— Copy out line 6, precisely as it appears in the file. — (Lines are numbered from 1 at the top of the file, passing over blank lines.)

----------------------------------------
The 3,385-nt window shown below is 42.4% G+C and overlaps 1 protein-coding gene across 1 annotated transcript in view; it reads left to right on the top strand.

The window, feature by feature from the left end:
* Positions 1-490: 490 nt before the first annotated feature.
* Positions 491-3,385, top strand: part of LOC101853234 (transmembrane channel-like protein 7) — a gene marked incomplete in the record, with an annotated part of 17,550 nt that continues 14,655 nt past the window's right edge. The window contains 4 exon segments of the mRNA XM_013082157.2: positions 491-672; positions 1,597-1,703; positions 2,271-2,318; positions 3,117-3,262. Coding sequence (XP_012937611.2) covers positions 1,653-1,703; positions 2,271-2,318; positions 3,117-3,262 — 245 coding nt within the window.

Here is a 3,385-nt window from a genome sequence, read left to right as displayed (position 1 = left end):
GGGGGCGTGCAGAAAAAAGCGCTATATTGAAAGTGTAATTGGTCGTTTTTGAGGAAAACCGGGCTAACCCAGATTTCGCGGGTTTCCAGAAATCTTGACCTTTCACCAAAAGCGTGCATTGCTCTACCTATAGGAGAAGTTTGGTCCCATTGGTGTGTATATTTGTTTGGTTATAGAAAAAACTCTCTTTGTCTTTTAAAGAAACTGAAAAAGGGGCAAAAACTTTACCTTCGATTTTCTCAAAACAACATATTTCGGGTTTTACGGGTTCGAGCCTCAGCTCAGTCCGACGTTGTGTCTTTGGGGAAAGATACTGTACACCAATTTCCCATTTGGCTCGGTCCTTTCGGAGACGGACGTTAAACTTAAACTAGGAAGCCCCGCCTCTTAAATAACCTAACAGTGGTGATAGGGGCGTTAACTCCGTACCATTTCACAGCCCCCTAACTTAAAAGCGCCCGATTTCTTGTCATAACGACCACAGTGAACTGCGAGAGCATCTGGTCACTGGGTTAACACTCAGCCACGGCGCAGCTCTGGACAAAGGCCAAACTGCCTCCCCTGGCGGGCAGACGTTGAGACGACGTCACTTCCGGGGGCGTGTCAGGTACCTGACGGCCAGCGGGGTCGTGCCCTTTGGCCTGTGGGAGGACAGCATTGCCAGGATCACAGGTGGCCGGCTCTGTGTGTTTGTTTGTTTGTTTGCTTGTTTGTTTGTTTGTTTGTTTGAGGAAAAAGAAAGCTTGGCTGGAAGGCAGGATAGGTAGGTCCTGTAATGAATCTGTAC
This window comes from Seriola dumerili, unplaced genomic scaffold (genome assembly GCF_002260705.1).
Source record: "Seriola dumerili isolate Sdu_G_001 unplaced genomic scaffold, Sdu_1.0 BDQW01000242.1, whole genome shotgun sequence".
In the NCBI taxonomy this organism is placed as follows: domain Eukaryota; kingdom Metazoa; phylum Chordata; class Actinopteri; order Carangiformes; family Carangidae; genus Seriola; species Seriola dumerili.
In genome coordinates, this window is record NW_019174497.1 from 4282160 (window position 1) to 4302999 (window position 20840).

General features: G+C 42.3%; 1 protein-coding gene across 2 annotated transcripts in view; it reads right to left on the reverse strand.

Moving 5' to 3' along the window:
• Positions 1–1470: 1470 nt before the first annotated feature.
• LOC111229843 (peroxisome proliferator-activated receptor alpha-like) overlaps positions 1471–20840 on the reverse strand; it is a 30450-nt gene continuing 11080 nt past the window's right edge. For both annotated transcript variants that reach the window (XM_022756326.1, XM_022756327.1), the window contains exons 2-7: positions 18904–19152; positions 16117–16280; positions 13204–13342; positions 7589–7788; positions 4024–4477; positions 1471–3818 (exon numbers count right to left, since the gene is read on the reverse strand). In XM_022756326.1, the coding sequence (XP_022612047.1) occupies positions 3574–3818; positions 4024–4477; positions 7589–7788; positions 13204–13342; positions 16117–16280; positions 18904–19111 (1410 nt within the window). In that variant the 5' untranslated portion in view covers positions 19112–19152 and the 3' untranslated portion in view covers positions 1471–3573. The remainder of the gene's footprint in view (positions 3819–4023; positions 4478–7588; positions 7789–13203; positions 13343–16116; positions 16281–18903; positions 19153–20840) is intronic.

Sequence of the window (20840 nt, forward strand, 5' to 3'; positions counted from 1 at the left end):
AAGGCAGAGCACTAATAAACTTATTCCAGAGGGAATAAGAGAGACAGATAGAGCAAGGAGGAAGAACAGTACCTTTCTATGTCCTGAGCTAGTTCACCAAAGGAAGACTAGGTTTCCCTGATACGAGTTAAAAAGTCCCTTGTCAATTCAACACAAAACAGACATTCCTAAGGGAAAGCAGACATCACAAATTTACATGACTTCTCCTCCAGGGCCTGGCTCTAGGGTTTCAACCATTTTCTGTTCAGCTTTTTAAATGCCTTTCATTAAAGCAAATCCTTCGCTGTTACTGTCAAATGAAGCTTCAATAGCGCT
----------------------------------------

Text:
GGGGGCGTGCAGAAAAAAGCGCTATATTGAAAGTGTAATTGGTCGTTTTTGAGGAAAACCGGGCTAACCCAGATTTCGCGGGTTTCCAGAAATCTTGACCTTTCACCAAAAGCGTGCATTGCTCTACCTATAGGAGAAGTTTGGTCCCATTGGTGTGTATATTTGTTTGGTTATAGAAAAAACTCTCTTTGTCTTTTAAAGAAACTGAAAAAGGGGCAAAAACTTTACCTTCGATTTTCTCAAAACAACATATTTCGGGTTTTACGGGTTCGAGCCTCAGCTCAGTCCGACGTTGTGTCTTTGGGGAAAGATACTGTACACCAATTTCCCATTTGGCTCGGTCCTTTCGGAGACGGACGTTAAACTTAAACTAGGAAGCCCCGCCTCTTAAATAACCTAACAGTGGTGATAGGGGCGTTAACTCCGTACCATTTCACAGCCCCCTAACTTAAAAGCGCCCGATTTCTTGTCATAACGACCACAGTGAACTGCGAGAGCATCTGGTCACTGGGTTAACACTCAGCCACGGCGCAGCTCTGGACAAAGGCCAAACTGCCTCCCCTGGCGGGCAGACGTTGAGACGACGTCACTTCCGGGGGCGTGTCAGGTACCTGACGGCCAGCGGGGTCGTGCCCTTTGGCCTGTGGGAGGACAGCATTGCCAGGATCACAGGTGGCCGGCTCTGTGTGTTTGTTTGTTTGTTTGCTTGTTTGTTTGTTTGTTTGTTTGAGGAAAAAGAAAGCTTGGCTGGAAGGCAGGATAGGTAGGTCCTGTAATGAATCTGTAC